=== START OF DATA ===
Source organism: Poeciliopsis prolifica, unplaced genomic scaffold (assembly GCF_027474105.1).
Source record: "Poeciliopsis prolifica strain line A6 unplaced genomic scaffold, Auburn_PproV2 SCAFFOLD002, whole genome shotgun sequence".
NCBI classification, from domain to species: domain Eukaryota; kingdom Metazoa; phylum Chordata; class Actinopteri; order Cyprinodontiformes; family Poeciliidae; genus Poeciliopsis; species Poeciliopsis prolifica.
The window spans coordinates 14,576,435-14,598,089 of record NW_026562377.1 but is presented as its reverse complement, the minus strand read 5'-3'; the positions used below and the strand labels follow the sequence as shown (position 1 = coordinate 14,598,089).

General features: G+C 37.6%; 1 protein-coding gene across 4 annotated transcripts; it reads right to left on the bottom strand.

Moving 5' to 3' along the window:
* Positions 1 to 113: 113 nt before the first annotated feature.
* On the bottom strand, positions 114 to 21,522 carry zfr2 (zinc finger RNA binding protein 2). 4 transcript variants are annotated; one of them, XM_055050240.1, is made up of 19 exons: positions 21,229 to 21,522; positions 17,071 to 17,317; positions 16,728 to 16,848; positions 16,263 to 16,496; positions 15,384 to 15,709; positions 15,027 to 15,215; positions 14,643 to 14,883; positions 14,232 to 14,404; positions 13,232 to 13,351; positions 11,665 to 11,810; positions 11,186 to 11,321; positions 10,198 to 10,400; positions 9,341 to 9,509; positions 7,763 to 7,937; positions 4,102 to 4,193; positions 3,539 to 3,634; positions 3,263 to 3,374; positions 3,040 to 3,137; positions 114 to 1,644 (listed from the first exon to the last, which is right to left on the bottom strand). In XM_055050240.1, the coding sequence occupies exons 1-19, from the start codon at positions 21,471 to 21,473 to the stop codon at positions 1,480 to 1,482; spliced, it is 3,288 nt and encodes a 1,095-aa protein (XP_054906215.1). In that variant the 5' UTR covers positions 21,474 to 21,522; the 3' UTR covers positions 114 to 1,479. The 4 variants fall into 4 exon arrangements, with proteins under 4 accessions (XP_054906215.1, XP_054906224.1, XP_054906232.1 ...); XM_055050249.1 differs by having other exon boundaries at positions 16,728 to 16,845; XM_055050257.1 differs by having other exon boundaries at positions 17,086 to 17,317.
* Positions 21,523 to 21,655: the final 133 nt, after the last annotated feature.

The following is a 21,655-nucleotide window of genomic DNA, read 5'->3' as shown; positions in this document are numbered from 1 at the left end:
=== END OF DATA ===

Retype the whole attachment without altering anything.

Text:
Source organism: Poeciliopsis prolifica, unplaced genomic scaffold (assembly GCF_027474105.1).
Source record: "Poeciliopsis prolifica strain line A6 unplaced genomic scaffold, Auburn_PproV2 SCAFFOLD002, whole genome shotgun sequence".
NCBI classification, from domain to species: domain Eukaryota; kingdom Metazoa; phylum Chordata; class Actinopteri; order Cyprinodontiformes; family Poeciliidae; genus Poeciliopsis; species Poeciliopsis prolifica.
The window spans coordinates 14,576,435-14,598,089 of record NW_026562377.1 but is presented as its reverse complement, the minus strand read 5'-3'; the positions used below and the strand labels follow the sequence as shown (position 1 = coordinate 14,598,089).

General features: G+C 37.6%; 1 protein-coding gene across 4 annotated transcripts; it reads right to left on the bottom strand.

Moving 5' to 3' along the window:
* Positions 1 to 113: 113 nt before the first annotated feature.
* On the bottom strand, positions 114 to 21,522 carry zfr2 (zinc finger RNA binding protein 2). 4 transcript variants are annotated; one of them, XM_055050240.1, is made up of 19 exons: positions 21,229 to 21,522; positions 17,071 to 17,317; positions 16,728 to 16,848; positions 16,263 to 16,496; positions 15,384 to 15,709; positions 15,027 to 15,215; positions 14,643 to 14,883; positions 14,232 to 14,404; positions 13,232 to 13,351; positions 11,665 to 11,810; positions 11,186 to 11,321; positions 10,198 to 10,400; positions 9,341 to 9,509; positions 7,763 to 7,937; positions 4,102 to 4,193; positions 3,539 to 3,634; positions 3,263 to 3,374; positions 3,040 to 3,137; positions 114 to 1,644 (listed from the first exon to the last, which is right to left on the bottom strand). In XM_055050240.1, the coding sequence occupies exons 1-19, from the start codon at positions 21,471 to 21,473 to the stop codon at positions 1,480 to 1,482; spliced, it is 3,288 nt and encodes a 1,095-aa protein (XP_054906215.1). In that variant the 5' UTR covers positions 21,474 to 21,522; the 3' UTR covers positions 114 to 1,479. The 4 variants fall into 4 exon arrangements, with proteins under 4 accessions (XP_054906215.1, XP_054906224.1, XP_054906232.1 ...); XM_055050249.1 differs by having other exon boundaries at positions 16,728 to 16,845; XM_055050257.1 differs by having other exon boundaries at positions 17,086 to 17,317.
* Positions 21,523 to 21,655: the final 133 nt, after the last annotated feature.

The following is a 21,655-nucleotide window of genomic DNA, read 5'->3' as shown; positions in this document are numbered from 1 at the left end: